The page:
A test has been developed which could help detect the potentially fatal disease sleeping sickness.
Sleeping sickness is rife in Africa
The disease, seen mainly in sub-Saharan Africa, can be difficult to diagnose until it is fairly advanced.
But experts at London's St George's Medical School, writing in The Lancet, say the blood test they have developed could be carried out much earlier.
However, other scientists have questioned whether it is too "high-tech" to be used widely.
Sleeping sickness affects up to 500,000 each year.
It is a chronic, progressive disease which, unless treated, usually results in death.
The World Health Organisation estimates that 66,000 people die from the disease every year.
Establishing an effective test is important to avoid unnecessary administration of drugs, which can have serious and sometimes fatal side effects.
Sleeping sickness is spread by the tsetse fly and is caused by a parasite called trypanosome which is carried by the tiny creature.
Once in the blood stream it attacks the blood and nervous system.
Conventional tests for sleeping sickness involve blood tests to check for the presence of antibodies or parasites.
However, Professor Sanjeev Krishna and his team in London have discovered a way of diagnosing the disease by extracting serum from the blood and checking for a specific pattern of proteins that are detected using a sophisticated machine called a mass spectrometer.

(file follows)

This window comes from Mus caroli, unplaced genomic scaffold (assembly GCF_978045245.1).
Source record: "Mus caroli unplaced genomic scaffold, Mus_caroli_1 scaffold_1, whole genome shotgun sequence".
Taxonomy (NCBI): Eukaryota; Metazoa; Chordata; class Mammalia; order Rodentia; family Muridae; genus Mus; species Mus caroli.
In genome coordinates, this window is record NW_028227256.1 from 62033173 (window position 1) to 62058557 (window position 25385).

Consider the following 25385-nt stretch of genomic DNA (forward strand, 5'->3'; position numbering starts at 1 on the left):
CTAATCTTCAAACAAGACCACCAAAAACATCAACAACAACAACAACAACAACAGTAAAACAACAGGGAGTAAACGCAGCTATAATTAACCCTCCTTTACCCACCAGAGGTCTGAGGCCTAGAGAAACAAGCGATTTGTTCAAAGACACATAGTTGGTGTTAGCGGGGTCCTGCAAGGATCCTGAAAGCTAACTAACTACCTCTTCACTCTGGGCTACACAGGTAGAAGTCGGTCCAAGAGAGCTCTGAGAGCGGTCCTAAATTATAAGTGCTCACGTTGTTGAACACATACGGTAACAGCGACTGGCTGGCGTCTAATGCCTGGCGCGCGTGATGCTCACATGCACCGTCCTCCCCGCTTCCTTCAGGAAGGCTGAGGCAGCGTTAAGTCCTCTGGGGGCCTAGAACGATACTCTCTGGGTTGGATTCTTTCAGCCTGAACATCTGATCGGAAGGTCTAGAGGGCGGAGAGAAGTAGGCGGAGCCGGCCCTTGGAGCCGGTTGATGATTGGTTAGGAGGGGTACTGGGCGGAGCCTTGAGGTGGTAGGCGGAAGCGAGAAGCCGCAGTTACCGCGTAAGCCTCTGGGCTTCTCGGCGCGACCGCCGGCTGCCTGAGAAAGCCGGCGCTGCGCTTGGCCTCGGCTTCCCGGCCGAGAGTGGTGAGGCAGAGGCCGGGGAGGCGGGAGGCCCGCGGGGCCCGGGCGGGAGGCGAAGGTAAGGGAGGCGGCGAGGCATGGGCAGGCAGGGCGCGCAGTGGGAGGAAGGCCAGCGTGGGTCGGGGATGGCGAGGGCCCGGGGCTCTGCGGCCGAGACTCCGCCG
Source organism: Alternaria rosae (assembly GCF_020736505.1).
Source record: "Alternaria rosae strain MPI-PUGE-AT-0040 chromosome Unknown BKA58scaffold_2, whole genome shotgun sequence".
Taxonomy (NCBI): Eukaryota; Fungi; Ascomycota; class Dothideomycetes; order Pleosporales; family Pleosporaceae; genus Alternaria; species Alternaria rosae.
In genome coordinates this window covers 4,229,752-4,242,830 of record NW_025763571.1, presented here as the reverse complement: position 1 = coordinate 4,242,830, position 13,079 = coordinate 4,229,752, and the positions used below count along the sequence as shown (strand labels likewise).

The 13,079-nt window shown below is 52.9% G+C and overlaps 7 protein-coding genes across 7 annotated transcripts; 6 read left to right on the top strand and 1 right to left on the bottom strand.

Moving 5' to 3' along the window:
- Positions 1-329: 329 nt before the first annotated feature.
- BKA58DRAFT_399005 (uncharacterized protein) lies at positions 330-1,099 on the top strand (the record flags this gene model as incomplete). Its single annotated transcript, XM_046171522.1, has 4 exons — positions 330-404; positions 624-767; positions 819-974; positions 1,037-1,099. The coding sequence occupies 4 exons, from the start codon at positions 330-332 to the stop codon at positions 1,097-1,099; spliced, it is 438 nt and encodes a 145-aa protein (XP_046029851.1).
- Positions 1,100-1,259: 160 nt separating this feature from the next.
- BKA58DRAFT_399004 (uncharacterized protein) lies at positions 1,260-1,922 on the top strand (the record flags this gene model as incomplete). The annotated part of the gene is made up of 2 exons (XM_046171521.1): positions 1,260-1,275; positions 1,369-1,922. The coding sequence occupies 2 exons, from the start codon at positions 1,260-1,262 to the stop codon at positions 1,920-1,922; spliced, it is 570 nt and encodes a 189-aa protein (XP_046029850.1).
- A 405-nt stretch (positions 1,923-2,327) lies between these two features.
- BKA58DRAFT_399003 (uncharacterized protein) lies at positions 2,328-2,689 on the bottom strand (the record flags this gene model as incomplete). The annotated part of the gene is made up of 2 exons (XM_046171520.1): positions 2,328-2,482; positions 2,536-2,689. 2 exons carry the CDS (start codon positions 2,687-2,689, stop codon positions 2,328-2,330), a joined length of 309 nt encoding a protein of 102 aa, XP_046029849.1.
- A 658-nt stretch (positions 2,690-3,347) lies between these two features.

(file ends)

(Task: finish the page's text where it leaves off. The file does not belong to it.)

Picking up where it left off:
This characteristic signature of protein patterns gives a "fingerprint" to the elusive killer.
The technique has been used to test for ovarian and other cancers, but this is the first time an infection has been diagnosed using such advanced technology.
Professor Krishna said: "I am very pleased that we have managed to contribute to the diagnosis of a terrible and completely neglected disease.
"We now want to use this information to develop tests that can be applied easily in areas where patients are actually suffering from this infection.
"Work on sequencing all the genes of the organism that causes sleeping sickness, supported by the Wellcome Trust, will undoubtedly help us in this objective."
The tsetse fly spreads the disease
The test has been developed to detect the Trypanosoma brucei gambiensi variant of sleeping sickness, which is found in west Africa and causes a delayed chronic illness that can last years.
Symptoms start with fever, headache, joint pain and once the parasites crosses the blood brain barrier, characteristic neurological symptoms and signs present; altered mental state, irritability, sensory disturbances, and co-ordination problems.
However, the practicalities of using the technique are being questioned from an economical as well as a medical perspective.
Simon Croft, professor of parasytology at the London School of Hygiene and Tropical Medicine, is sceptical.
He said: "There's urgent need for a much improved diagnostic test, not just one that tells you if you have the disease, but one that could be used during treatment, to see if it is working properly.
"This is a high-tech solution which is not applicable in its current form because of the technology and equipment required.
"It needs a bit more research. It is interesting, but there is a long way to go."
Professor Krishna and his team worked in collaboration with Angolan Doctors and the University of Wurzburg in Germany.
Professor Krishna says his discovery may be useful in the detection of other serious diseases.
He said: "The same approach could, equally, be used to improve the diagnostic accuracy of other infections, such as tuberculosis, which can be difficult to detect using conventional tests".